For a VR experience to feel immersive, the viewer has to experience their own movement in the virtual world as being as close to reality as possible. Without motion, the virtual self becomes paralysed, and the immersive effect is diminished or lost.
The premium immersive experience puts the whole body into the VR experience.
Obviously, in some virtual situations, such as driving a vehicle or piloting an aircraft, full body motion is not necessary, but the experience has to capture a sufficient range of motion to keep things feeling real.
It has two broad categories:
Optical tracking relies on imaging devices to track body motion.
This method generally uses cameras and optical markers on the person being tracked. These markers may be passive, which reflect light, or active, which are computer-controlled LEDs. Generally, active optical tracking is not widely used in consumer VR products.
There are also non-marker based systems for optical tracking, which combine infrared and depth-sensing cameras; or use real-time scans of objects in close proximity to the body.
Non-optical motion tracking methods use accelerometers, gyroscopes and magnetometers.
These microscopic devices measure the various orientations of whatever they are attached to:
Various VR devices and systems combine non-optical tracking methods with infrared tracking or passive reflectors for highly accurate motion tracking.
Achieving low latency
Effective VR depends on achieving low latency. Latency is the delay between an action and a reaction. So, if you move your head physically in a virtual world, you need to experience the changes that result immediately.
Otherwise, this will cause your brain to reject the legitimacy of the virtual scenario you are in, effectively breaking the spell of perceiving you are experiencing something real.
End-to-end latency is the delay between the movement of the user’s head and the change of display in the VR device. The challenge for any VR system is to minimise latency. The greater the latency, the less realistic the VR world will appear.
The human brain can detect tiny amounts of latency in VR systems. Therefore, the aim is to bring latency down to a level that is undetectable by the human brain.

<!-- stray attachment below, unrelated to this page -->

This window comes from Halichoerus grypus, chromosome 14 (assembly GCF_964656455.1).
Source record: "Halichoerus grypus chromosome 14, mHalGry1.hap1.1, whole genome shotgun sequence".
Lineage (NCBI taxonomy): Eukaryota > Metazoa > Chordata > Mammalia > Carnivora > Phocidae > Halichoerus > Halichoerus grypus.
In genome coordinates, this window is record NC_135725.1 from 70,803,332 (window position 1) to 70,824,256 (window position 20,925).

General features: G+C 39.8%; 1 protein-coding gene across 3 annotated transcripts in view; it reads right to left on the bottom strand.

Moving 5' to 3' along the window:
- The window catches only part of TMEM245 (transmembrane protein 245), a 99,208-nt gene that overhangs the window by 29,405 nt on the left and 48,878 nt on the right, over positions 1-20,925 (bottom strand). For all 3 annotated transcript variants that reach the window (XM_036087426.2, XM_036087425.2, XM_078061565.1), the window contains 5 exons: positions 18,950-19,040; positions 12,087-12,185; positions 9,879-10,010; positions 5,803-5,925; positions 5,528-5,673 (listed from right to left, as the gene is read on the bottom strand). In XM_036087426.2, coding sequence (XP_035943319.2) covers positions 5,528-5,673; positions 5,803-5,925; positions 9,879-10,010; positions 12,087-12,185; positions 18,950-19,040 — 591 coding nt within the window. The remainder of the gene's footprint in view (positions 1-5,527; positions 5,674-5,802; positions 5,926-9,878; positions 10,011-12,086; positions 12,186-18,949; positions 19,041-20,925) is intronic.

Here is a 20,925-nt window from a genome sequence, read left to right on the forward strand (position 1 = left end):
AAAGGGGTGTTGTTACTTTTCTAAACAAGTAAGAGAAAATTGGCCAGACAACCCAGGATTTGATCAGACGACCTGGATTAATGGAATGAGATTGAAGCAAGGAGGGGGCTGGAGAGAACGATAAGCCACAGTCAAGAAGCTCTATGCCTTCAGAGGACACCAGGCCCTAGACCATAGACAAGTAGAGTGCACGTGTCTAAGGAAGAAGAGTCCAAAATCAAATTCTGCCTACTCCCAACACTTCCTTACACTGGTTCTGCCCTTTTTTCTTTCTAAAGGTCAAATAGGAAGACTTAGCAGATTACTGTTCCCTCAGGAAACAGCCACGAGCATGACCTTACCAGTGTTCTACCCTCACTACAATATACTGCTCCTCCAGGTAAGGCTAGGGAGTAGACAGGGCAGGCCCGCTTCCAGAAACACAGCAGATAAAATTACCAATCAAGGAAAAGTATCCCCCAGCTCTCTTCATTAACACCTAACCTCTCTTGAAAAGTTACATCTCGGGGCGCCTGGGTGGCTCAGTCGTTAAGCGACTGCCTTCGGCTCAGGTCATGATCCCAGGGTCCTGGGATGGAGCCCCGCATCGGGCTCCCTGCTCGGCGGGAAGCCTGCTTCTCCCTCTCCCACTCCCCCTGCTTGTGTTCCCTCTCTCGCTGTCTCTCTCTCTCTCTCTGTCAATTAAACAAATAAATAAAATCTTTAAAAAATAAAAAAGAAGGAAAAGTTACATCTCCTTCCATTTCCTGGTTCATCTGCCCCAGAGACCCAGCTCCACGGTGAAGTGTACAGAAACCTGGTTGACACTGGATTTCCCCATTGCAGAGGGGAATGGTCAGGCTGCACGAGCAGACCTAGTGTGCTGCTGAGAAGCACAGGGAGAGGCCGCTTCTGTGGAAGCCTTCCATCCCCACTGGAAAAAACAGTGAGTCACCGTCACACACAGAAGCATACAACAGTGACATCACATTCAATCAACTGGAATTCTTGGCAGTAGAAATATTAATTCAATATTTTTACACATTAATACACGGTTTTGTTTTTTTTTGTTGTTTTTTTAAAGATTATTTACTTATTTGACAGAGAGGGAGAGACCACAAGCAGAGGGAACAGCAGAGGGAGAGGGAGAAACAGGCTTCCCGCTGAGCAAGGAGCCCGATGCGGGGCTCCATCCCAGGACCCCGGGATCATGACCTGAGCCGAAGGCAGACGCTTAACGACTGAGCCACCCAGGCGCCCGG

However, too-high latency can cause simulator sickness, which is a form of motion sickness experienced in VR environments.
Along with precision tracking, the faster the refresh rate of the VR device, the more realistic and fluid the user’s experience will be. The refresh rate is how many frames per second the device shows images.
Rapid advancements in technology mean that truly immersive digital experiences are coming. Already, the capabilities of VR have seen this technology expand well beyond the boundaries of gaming and other forms of interactive entertainment.
VR has applications in the design, retail, engineering, manufacturing, medical and military sectors. It is fast becoming an indispensable tool in areas such as building design and urban planning, and in training and assessment for an increasingly wide range of skills.
Virtual reality provides the platform for sophisticated data visualisation, immersive marketing techniques and holistic training. Soldiers can familiarise themselves with equipment in risk-free environments. Surgeons can learn and practice virtual skills before transferring them to the live operating theatre.
Therapy programmes for treating mental illness and PTSD could benefit from adopting and integrating VR technology.
VR is a rapidly growing technology sector.
From a real-world view, the future of VR looks limitless.
VR systems can provide dedicated support and functions across different disciplines and industries.
At Antycip, we provide tailored VR solutions and immersive virtual environments:
For more information about VR, its many applications, and how this technology can support your work, contact us.